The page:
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Muscular-Skeletal Disorders (MSDs) in Computer Users

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by

Naveera Saleem

on 8 October 2013

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Transcript of Muscular-Skeletal Disorders (MSDs) in Computer Users

Carpal Tunnel Syndrome:
Computer Vision Syndrome (CVS):
Muscular-Skeletal Disorders (MSDs)
in Computer Users
by Team NC (Naveera, Saqib & Mairaj)

Muscular – Skeletal Disorders (MSDs) in Computer Users
Muscular-skeletal disorders (MSDs) consist of minor physical disabilities. This term is used to describe a variety of conditions that affect the muscles, bones, and joints. The severity of the MSD can vary. Pain and discomfort may interfere with everyday activities.
MSDs have also been called RSI or Repetitive Strain Disorders, CTD or Cumulative Trauma Disorders.

Some examples of MSDs include Muscle Sprain & Strain, Computer/TV Vision Syndrome and Carpal Tunnel Syndrome.
Good Computer Posture Checklist
Height adjustable seat
Lumber support
Screen at arms length
Top of screen no higher than your eyes
Wrists not at an angle for either keyboard or mouse.
Keyboard and Mouse should be close enough for your forearm, and both should be roughly next to each other without your forearm drifting off at an angle to strain to use the mouse.
Examples of Ergonomic Risk Factors
Awkward postures such as typing with bent wrists
Static postures (not enough movement)
Too much force when keying or using the mouse
Symptoms:
The symptoms of MSDs may include pain, muscle fatigue, soreness, spasm, or numbness. If you have symptoms of MSDs which don’t improve after making ergonomic changes please seek appropriate medical advice.
Fatigue and Stress
Fatigue and Stress may be secondary to an MSD or other medical condition. It may be caused by poor job design, work organization, overworking, lack of job control on the part of the user, under utilization of skills, high speed repetitive working, or social isolation, or other psycho-social issues at the job. Many symptoms described by DSE (Display Screen Equipment) users reflect stress arising from their task. All of these factors have been linked with stress in DSE work, although clearly they are not unique to it.
Possible Causes
Most employees can use computers with little risk of discomfort or injury. However, improper work habits, poor ergonomics, or the presence of risk factors can increase the risk. Mainly Poor Ergonomics/ behaviours can increase your chances of developing an MSD.
A spasm is a sudden, involuntary contraction of a muscle or a group of muscles, is sometimes accompanied by a sudden burst of pain, but is usually harmless and ceases after a few minutes.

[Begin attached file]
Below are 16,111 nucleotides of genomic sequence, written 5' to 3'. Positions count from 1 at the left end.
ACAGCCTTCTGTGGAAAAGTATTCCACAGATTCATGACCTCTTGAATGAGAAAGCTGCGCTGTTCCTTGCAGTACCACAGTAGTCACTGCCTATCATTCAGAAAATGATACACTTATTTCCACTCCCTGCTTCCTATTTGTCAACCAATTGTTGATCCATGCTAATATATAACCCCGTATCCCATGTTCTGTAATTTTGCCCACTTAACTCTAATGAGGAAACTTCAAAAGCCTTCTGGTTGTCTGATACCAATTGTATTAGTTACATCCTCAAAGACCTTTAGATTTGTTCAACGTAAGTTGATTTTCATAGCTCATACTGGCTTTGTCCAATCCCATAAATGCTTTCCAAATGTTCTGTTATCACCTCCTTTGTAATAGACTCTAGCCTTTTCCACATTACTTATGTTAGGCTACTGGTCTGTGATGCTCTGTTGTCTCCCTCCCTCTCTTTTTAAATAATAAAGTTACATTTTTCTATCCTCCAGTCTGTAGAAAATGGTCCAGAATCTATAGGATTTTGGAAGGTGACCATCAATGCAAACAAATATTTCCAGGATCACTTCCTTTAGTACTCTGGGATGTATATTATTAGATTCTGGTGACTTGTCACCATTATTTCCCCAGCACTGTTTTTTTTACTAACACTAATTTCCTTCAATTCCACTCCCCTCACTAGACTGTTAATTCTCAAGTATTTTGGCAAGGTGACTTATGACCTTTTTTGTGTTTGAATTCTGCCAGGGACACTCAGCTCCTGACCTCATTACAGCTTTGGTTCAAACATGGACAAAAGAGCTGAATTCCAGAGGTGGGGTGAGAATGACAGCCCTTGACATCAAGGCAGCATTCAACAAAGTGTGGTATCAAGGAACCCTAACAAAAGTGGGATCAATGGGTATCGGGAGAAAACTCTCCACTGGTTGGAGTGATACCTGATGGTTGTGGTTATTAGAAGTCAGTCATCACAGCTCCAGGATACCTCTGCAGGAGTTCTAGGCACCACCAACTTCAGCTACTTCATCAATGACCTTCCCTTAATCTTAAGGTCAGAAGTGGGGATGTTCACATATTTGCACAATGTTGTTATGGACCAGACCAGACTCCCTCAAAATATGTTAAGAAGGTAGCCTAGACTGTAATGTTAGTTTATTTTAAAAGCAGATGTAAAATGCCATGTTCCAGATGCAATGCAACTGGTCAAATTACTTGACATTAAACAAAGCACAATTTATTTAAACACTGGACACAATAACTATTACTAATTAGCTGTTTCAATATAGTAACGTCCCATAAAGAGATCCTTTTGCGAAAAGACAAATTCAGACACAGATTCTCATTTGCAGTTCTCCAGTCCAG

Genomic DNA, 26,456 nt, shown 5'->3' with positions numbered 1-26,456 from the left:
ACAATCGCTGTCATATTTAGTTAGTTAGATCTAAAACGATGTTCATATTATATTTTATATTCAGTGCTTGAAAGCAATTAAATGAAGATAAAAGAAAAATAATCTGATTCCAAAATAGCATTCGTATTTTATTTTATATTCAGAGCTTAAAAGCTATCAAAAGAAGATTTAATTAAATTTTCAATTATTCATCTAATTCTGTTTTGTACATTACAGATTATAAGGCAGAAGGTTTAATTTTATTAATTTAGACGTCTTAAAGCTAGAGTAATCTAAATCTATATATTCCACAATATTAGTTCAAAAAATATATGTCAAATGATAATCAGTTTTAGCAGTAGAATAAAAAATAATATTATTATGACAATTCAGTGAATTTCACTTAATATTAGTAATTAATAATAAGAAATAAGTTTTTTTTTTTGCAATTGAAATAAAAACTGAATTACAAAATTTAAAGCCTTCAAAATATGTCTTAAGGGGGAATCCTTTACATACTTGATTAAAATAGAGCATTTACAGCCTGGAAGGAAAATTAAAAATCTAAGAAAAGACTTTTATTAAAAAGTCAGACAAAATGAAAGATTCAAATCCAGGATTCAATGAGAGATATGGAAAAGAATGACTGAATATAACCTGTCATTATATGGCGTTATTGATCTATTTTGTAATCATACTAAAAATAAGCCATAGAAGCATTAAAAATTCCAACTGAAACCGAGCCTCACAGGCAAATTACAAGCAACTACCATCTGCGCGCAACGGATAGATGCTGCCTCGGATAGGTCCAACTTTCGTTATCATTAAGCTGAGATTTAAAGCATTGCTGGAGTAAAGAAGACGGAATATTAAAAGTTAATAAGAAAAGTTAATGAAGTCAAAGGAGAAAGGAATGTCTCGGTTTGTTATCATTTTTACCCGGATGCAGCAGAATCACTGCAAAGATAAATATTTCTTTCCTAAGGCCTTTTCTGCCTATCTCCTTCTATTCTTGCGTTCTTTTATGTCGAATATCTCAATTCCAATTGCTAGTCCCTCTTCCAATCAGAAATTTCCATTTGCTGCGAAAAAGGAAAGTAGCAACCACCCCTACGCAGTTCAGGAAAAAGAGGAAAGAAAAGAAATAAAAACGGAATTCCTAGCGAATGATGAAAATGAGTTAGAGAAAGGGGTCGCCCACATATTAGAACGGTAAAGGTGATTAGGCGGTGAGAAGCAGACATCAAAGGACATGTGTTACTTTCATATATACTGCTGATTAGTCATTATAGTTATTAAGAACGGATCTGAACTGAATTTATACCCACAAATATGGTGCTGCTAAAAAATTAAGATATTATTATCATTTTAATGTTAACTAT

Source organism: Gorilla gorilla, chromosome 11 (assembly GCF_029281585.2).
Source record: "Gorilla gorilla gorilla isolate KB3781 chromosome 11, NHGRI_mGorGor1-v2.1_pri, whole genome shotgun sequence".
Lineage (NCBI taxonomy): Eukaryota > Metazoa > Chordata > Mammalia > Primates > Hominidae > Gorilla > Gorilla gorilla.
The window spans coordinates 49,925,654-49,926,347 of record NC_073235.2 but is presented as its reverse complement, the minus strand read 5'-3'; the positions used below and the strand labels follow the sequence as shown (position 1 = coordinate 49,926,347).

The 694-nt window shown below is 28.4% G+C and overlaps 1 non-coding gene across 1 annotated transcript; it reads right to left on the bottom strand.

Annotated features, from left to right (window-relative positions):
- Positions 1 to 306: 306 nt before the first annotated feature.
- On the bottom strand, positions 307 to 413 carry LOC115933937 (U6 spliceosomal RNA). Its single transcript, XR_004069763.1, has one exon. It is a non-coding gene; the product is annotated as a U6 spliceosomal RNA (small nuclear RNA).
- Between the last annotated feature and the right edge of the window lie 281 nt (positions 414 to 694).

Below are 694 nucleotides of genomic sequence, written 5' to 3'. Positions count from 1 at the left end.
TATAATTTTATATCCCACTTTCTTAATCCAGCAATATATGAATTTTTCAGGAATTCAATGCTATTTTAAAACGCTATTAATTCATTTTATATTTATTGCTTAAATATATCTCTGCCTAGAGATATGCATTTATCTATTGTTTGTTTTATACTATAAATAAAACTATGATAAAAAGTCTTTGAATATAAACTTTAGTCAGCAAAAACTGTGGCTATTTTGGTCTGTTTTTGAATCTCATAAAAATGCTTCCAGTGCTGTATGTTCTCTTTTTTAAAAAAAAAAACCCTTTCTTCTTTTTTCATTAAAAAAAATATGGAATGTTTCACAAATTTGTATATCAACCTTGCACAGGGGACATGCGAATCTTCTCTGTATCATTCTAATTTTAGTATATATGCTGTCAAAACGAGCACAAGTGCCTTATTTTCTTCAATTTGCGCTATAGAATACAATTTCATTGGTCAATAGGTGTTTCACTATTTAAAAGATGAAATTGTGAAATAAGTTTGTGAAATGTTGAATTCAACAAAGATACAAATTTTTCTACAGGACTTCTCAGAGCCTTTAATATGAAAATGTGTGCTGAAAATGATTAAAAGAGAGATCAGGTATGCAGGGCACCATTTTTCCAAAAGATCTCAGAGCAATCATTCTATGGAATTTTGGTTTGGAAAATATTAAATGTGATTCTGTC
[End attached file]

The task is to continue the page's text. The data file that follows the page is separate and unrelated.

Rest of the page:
A strain is an injury to a muscle in which the muscle fibers tear as a result of overstretching. Strains are also known as pulled muscles. The equivalent injury to a ligament is a sprain.
Muscle Spasm:
Muscle Strain:
Myalgia:
Myalgia means “muscle pain” and is often caused by overuse, over-stretching of a muscle, or by stress. Cervical Myalgia, neck tension syndrome and cervical strain are common examples related to computer work. These can occur if the work involves chronic tension, awkward postures or repeated bending of the neck.
Carpal Tunnel Syndrome is an Irritation of the Median Nerve as it passes through the narrow Carpal Tunnel in the wrist. Symptoms include pain, numbness, and tingling of the first three fingers and the thumb. This nerve irritation can occur from swelling of the wrist tendons or from fluid retention and other conditions.
Computer Vision Syndrome (CVS) symptoms vary and may include; dry eyes, or red, itchy, watery eyes; fatigue, heaviness of the eyelids; and difficulty focusing the eyes. CVS does not cause eye damage, but can cause headaches, neck aches, and muscle spasms. Computers can be hard to read because the small dots that produce screen images are blurry around the edge, and are constantly being re-written. This forces the eye to continually refocus to keep images sharp. Excessively high monitor placement, wearing contact
lenses, and monitor “flicker” can make symptoms worse.
Important advice to avoid MSDs:
1.Keep moving and don’t maintain any fixed posture for more than a few moments. You need to move your body around a bit and not stay in a fixed position. Physiotherapists have suggested, humorously, that a seat with upturned pins on it is ideal :p… ensuring you didn’t there for long! Some large employers deliberately specify office seating with slightly harder seats to encourage more movement in the user.

2.Avoid working with your muscles tense. Your mouse and keyboard are major factors to get right. It is holding a tense posture for too long that causes MSDs.

3. Carry out desk exercises to maintain mobility and flexibility. In all cases, we advise you seek professional medical opinion (Doctor or Physiotherapist).
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